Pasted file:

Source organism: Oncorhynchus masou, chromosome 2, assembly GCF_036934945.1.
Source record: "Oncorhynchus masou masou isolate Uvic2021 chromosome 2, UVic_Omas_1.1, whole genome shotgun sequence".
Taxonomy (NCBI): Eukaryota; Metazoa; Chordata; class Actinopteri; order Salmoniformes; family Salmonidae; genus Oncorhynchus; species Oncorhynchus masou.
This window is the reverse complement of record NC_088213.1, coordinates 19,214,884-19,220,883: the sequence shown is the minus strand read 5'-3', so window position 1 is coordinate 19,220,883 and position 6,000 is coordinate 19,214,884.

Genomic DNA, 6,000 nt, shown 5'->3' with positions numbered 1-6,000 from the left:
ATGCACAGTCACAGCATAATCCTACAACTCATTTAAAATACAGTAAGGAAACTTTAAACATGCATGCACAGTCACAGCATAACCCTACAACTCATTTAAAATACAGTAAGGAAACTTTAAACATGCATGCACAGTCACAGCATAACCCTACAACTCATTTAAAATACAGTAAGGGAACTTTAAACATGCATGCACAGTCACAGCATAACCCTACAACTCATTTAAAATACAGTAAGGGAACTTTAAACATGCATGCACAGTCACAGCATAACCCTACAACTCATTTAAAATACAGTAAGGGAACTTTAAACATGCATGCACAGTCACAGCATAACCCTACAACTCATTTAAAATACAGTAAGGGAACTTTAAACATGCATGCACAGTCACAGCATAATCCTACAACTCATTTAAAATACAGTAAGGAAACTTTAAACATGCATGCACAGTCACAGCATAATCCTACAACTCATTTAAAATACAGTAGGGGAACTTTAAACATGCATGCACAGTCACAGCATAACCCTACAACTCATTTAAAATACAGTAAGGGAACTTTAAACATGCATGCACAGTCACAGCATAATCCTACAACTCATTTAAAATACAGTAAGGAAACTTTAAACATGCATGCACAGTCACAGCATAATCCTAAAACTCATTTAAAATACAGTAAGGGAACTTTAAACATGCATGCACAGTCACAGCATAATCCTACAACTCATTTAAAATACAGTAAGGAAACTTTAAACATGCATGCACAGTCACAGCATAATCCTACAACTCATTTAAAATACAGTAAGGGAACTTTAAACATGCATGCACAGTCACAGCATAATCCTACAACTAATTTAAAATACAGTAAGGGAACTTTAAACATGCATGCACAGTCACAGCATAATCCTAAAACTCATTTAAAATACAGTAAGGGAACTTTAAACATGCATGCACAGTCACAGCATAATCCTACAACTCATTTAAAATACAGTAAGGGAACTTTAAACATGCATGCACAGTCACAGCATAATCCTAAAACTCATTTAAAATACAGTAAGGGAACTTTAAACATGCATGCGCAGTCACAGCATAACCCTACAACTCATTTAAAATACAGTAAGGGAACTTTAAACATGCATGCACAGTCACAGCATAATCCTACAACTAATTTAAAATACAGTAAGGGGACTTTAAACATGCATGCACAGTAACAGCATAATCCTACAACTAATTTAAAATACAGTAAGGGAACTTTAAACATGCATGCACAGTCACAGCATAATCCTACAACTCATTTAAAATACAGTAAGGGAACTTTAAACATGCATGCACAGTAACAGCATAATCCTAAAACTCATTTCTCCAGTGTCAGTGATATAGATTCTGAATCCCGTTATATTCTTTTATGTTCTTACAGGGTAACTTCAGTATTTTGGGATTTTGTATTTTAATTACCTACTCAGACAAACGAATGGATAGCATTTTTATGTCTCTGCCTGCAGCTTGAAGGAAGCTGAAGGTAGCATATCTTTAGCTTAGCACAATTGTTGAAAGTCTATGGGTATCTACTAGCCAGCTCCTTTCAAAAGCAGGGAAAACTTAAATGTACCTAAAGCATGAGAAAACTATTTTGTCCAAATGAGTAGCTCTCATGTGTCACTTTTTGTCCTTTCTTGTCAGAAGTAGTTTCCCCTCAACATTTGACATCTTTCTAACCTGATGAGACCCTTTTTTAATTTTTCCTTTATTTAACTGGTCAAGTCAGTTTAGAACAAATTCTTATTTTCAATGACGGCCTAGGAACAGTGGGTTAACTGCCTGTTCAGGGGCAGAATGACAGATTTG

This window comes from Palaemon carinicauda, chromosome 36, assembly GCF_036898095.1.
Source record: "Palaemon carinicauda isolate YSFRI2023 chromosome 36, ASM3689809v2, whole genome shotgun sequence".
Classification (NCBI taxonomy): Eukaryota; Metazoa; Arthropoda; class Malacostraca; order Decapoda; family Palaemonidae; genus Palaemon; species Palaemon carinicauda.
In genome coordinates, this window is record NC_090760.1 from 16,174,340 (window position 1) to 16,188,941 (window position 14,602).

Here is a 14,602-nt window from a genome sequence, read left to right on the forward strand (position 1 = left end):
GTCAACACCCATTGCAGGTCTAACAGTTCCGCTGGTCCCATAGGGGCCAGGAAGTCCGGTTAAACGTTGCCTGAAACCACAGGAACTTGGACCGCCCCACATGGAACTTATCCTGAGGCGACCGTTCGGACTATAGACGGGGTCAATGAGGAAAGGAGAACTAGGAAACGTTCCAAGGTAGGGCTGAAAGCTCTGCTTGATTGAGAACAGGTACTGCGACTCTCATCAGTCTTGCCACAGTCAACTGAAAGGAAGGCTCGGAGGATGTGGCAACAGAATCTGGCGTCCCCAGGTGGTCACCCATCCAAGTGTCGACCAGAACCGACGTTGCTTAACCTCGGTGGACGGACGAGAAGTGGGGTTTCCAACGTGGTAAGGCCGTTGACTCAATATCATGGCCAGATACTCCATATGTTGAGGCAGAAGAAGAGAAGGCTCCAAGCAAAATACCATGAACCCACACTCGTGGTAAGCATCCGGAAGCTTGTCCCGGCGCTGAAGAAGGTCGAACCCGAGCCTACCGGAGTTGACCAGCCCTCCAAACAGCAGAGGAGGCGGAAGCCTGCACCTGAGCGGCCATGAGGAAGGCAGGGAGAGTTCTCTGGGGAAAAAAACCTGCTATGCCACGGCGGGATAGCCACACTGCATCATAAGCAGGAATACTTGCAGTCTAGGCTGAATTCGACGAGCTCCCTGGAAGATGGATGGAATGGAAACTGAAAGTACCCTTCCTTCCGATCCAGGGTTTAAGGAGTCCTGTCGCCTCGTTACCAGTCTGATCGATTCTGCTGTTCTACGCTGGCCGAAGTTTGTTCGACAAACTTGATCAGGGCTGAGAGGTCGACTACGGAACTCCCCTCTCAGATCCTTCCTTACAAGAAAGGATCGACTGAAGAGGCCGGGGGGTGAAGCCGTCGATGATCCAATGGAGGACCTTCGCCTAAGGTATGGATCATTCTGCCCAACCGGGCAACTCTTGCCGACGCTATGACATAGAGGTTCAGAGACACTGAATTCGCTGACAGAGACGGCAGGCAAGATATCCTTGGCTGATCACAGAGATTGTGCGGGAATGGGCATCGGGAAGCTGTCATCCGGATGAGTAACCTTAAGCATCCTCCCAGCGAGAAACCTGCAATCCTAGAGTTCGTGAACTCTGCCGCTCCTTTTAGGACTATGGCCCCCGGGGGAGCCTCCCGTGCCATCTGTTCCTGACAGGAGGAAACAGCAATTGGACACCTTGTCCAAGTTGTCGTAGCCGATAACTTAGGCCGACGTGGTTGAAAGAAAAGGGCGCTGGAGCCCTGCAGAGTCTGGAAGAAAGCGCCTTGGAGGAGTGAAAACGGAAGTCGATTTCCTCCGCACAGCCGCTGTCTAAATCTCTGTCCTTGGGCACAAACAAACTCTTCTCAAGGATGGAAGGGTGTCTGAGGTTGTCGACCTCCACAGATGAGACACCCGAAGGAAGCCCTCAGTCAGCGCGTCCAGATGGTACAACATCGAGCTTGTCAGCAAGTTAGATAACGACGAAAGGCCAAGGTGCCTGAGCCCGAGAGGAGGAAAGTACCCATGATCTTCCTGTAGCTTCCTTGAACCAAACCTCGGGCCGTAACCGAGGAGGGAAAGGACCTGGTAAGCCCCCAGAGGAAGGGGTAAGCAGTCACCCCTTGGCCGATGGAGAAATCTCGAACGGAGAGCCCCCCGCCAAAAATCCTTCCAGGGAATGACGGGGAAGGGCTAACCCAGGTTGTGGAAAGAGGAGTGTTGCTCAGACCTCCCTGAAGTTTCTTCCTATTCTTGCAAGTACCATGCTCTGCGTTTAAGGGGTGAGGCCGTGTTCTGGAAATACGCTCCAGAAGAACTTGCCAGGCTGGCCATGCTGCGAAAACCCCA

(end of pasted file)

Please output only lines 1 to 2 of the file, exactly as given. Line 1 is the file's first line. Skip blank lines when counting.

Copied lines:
Source organism: Oncorhynchus masou, chromosome 2, assembly GCF_036934945.1.
Source record: "Oncorhynchus masou masou isolate Uvic2021 chromosome 2, UVic_Omas_1.1, whole genome shotgun sequence".